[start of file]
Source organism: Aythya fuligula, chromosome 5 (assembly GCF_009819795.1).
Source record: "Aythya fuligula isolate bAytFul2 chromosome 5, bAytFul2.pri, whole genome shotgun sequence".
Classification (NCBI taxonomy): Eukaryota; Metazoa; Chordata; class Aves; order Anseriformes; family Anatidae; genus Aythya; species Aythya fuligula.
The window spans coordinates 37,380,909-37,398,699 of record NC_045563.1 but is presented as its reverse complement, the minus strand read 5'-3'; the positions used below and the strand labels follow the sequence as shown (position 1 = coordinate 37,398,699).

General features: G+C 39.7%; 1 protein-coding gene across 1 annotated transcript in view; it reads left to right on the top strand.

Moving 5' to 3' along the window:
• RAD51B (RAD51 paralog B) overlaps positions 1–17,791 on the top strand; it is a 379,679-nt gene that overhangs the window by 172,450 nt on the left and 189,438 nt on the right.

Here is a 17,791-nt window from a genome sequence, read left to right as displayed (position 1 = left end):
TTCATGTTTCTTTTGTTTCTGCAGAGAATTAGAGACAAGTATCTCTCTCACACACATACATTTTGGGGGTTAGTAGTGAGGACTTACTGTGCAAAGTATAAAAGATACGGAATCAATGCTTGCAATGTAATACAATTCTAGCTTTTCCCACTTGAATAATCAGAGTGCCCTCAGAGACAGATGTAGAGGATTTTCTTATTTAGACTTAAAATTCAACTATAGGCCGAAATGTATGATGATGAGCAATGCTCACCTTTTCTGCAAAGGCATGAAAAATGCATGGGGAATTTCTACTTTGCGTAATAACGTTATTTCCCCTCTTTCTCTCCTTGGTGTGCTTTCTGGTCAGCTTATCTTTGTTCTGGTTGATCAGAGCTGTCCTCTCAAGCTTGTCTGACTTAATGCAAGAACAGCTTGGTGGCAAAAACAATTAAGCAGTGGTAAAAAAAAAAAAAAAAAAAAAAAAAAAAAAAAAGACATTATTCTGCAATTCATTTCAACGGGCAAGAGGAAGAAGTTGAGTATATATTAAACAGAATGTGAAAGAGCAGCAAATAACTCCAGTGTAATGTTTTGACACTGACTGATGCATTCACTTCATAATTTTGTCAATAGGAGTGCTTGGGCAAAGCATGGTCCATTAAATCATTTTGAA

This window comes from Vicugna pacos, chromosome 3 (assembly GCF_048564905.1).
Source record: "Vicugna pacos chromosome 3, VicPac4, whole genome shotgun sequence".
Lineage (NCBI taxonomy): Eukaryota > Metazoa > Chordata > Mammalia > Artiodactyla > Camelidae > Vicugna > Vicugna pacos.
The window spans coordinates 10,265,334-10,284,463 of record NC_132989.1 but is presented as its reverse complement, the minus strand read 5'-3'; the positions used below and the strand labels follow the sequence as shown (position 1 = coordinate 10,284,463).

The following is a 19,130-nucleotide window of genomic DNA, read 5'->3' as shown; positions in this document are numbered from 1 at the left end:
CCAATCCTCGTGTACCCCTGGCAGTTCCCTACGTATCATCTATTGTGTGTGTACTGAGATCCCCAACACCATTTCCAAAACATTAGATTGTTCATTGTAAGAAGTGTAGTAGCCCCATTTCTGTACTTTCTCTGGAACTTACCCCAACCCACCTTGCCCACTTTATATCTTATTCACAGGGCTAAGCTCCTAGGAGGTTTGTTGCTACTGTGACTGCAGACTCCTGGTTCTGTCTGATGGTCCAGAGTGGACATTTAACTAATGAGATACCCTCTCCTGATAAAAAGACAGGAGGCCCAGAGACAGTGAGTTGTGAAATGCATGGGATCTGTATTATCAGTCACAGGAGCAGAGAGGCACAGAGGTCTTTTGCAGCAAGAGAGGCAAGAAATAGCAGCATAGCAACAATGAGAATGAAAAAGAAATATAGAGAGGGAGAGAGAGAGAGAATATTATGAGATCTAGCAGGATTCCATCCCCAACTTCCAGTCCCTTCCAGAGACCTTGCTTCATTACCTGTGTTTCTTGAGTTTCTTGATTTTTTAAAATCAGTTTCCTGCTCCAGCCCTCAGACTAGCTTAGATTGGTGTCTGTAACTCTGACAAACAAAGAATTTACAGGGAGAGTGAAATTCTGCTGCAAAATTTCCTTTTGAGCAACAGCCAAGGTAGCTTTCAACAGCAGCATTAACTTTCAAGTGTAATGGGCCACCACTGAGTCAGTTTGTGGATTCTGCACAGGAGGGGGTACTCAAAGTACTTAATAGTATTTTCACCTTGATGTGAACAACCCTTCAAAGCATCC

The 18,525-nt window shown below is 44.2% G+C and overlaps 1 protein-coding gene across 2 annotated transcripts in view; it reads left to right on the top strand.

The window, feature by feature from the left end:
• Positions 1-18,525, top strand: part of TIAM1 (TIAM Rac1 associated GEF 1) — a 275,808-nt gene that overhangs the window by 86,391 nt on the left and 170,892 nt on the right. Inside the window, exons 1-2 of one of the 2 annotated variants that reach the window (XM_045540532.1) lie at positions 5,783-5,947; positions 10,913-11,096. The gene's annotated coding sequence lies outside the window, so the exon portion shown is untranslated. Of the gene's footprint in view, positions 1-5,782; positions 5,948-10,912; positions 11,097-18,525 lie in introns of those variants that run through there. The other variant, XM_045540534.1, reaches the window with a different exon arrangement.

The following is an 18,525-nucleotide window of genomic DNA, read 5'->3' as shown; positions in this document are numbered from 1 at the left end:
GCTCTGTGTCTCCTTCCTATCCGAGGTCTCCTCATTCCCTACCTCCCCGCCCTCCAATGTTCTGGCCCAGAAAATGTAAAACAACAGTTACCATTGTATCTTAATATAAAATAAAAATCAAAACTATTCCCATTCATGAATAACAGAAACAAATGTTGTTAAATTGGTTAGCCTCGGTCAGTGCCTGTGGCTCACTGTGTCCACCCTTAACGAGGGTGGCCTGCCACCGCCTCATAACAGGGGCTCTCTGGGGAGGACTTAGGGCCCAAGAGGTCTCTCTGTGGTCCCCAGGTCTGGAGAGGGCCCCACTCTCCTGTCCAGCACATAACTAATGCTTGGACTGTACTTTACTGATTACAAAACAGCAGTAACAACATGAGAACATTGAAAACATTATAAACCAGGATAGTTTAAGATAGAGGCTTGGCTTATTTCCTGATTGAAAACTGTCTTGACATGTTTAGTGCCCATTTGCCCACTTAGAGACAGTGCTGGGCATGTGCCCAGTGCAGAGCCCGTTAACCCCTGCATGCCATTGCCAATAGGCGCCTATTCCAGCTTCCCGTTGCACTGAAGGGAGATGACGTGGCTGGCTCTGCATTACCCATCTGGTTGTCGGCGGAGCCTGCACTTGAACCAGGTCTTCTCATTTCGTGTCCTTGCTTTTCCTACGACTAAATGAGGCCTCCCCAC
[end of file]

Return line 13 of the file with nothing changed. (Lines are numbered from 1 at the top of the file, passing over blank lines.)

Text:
The window spans coordinates 10,265,334-10,284,463 of record NC_132989.1 but is presented as its reverse complement, the minus strand read 5'-3'; the positions used below and the strand labels follow the sequence as shown (position 1 = coordinate 10,284,463).